Living happily ever after

Sometimes, even though you try your best to help, people do not always live happily ever after. Svenn tells about some of his challenges working with street children in Bolivia:
I was sitting on the grass with my first-aid kit in my right hand. It was deadly hot as usual, so the shadow from the gigantic building behind me was more than appreciated. I was working, and as you might know my work contains of two parts. Walking and talking. And now I was telling a 13 year old boy what he could do if he left the street. How his future could be like. How happy his life can and will be if he choose to leave. All he have to do is to say - Yes, I’ll try my best to change myself. I was telling him about the homes he could go to. All the things he could learn. I tried my best to help him think. Help him understand and to take the right decision.

The thing is that he had decided earlier that day to leave the street together with a friend. When they were about to leave he had changed his mind. Both his friend and I really wanted him to go, but he said no again and again. That was when I started to talk with him....

When I finished talking he looked at me. Staring into my eyes. Then slowly looking down starting to draw a long line in the sand. We were sitting like that for a few moments. Waiting. But the message he was sending was obvious . I said to myself:
-He’s not going to say yes. In fact, he’s not going to say anything at all. I told him what I say too many times a day.
- You think about it, and if you need anything at all. You let me know, okay? He left the scene going back to his home. His home underground.

I want to tell you one thing with this story. And that is that the reality of working with street children is harsh and difficult. I’ve told you earlier about both how street children become street children and how it is to be a street child. What I want you to know with this post is to tell you my own reality with the street children. From the point of view I see them every day.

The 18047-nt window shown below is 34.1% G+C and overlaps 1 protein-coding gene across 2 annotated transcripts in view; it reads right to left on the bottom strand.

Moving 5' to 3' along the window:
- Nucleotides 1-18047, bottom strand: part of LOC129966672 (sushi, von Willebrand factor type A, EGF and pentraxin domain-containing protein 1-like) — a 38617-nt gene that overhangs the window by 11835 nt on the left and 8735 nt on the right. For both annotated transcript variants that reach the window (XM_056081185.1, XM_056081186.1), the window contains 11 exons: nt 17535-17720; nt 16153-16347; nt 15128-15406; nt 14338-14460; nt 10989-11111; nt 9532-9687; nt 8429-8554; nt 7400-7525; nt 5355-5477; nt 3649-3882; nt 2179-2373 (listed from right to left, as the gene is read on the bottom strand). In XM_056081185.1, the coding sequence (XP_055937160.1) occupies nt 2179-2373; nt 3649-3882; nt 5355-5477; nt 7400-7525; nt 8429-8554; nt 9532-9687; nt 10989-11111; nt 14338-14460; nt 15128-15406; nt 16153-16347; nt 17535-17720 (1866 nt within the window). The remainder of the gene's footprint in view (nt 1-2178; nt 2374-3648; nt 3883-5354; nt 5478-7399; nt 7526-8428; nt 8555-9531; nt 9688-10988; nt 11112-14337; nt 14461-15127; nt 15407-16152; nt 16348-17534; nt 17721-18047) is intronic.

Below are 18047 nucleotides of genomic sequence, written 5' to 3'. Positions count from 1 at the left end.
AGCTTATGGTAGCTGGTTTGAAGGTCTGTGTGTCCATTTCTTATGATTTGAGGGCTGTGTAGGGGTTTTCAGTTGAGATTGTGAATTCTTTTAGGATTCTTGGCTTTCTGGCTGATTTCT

I can tell you that “And he lived happily ever after” is a rare thing in this work. The kids doesn’t come running saying that they want to leave the street, nor is it possible to take all of them to an orphanage or something similar. The street is not what it looks like. In fact It’s a harsh and unfair underworld. It’s a world full of drugs and abuse. It’s a world the kids get addicted to. That’s the reality. It’s not a movie. It’s real. Fully real.

And my work is to get the kids to choose to leave this world. How is it possible? I have found that a big part of the answer is faithfulness and trust. First, you have to be there. Be there to show them that you win if you choose to leave. Be there to be a positive person in the middle of their reality. A person who understands. Understands their reality. Their world. Second, you have to get them to trust you. This you do both by fulfilling the faithfulness part, and show them that you want only good things for them. You play with them, laugh with them and talk with them. You give your person to them. You give all you have and you don’t let them down. Never.

I turned my face against the other boy. The friend of the boy who just had went back underground. The boy next to me, who had been washing windshields for months, was now ready to leave the street. He was ready to change. To live a better life. He started walking with me against the bus with hope and dreams in his eyes. Meeting his new future. This is what makes this work worth the effort. You do not make things. You make futures and lives.

Read more: Thoughts from Bolivia

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